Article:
In June 2017, astronauts aboard the International Space Station (ISS) were asked to take photographs of widespread wildfires on South Africa’s mountainous southern coast. The local government requested this assistance through the International Charter: Space and Major Disasters. Contributors to this program, including NASA, collect remotely sensed data for events such as wildfires, floods, and volcanic eruptions in response to requests from the disaster response agencies in affected countries.
This photograph shows the section of coastline most affected in the second week of June, near the towns of Knysna and Plettenberg Bay. The Outeniqua Mountains cast wide shadows in the low light of dawn.
Natural forests on the lower mountain slopes, dense low coastal forest, and commercial timber plantations all burned fiercely, but in a patchy pattern around these two towns. Ten thousand people were evacuated from Knysna and more than 500 houses were destroyed in what International Charter managers called one the worst fires ever experienced in the area. Months of drought and very strong winds combined to fan the flames.
Smoke from numerous smoldering fires was still visible when this photograph was taken a week after the fires started. A smoke pall hung over Knysna, and a long smoke front had formed out at sea. The national highway along the coast—known as the Garden Route, due to its spectacular scenery—was closed during the height of the wildfires.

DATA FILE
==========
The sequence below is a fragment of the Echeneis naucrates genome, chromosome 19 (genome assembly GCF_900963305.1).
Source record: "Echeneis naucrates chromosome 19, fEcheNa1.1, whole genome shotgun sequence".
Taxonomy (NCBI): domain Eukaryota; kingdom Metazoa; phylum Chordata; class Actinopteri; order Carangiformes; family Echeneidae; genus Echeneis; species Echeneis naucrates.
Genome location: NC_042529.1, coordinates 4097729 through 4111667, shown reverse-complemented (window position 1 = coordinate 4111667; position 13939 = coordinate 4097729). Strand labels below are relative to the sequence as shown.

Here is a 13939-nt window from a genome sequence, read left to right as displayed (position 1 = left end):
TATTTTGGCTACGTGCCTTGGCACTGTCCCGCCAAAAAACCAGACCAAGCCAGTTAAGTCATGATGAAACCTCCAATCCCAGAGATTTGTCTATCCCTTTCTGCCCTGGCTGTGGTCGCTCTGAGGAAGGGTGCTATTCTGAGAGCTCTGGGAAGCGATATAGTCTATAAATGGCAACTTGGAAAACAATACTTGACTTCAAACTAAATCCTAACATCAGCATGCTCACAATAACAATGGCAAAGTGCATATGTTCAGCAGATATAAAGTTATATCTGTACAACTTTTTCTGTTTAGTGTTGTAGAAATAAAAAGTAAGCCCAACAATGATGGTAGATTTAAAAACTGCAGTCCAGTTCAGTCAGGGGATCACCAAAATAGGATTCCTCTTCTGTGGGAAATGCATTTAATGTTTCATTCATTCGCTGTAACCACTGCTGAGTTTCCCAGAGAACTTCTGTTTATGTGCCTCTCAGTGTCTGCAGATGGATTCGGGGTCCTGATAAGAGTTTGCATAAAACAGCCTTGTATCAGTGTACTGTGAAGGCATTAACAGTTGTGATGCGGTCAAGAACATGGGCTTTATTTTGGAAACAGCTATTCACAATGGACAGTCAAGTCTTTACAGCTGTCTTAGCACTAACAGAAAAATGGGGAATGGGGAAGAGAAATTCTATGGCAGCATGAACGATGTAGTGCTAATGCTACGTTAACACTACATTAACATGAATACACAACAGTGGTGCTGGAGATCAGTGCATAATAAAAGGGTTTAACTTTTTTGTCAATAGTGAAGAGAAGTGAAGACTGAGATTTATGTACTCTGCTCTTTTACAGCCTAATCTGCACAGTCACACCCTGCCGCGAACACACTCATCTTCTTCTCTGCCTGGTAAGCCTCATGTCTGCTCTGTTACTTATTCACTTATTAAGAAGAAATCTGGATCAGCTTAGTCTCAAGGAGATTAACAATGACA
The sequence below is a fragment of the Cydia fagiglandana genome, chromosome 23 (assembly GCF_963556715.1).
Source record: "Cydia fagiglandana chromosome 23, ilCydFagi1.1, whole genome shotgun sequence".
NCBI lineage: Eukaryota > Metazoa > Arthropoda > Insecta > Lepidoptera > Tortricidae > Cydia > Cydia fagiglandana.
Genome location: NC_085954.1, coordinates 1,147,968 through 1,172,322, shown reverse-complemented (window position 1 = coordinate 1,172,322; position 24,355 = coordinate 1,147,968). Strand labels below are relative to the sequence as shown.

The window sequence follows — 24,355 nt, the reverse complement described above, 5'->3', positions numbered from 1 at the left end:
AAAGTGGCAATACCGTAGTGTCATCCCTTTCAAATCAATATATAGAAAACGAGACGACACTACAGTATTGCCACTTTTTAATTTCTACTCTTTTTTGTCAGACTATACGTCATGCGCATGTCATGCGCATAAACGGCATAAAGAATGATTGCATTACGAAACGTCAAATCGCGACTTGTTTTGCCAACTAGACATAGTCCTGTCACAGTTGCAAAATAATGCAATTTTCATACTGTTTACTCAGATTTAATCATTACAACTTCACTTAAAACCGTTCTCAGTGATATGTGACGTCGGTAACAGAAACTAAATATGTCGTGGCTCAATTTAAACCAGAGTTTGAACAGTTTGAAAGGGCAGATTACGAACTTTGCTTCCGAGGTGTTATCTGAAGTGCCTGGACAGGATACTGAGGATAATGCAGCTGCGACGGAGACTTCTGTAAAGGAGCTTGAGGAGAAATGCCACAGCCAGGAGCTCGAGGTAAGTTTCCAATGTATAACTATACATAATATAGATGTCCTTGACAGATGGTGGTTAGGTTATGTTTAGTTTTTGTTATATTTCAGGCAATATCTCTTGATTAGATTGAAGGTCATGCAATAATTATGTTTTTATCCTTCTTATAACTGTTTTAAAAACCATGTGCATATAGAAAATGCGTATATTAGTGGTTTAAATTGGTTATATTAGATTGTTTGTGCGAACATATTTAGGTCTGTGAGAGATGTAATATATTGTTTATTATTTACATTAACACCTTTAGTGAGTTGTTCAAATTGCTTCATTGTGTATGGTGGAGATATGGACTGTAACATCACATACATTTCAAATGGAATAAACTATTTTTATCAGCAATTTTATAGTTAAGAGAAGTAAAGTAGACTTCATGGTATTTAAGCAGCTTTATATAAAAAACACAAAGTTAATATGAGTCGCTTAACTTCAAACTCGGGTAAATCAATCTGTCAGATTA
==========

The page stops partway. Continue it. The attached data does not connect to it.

Astronaut photograph ISS052-E-2625 was acquired on June 14, 2017, with a Nikon D4 digital camera using a 170 millimeter lens, and is provided by the ISS Crew Earth Observations Facility and the Earth Science and Remote Sensing Unit, Johnson Space Center. The image was taken by a member of the Expedition 52 crew. The image has been cropped and enhanced to improve contrast, and lens artifacts have been removed. The International Space Station Program supports the laboratory as part of the ISS National Lab to help astronauts take pictures of Earth that will be of the greatest value to scientists and the public, and to make those images freely available on the Internet. Additional images taken by astronauts and cosmonauts can be viewed at the NASA/JSC Gateway to Astronaut Photography of Earth. Caption by Justin Wilkinson, Texas State University, JETS Contract at NASA-JSC.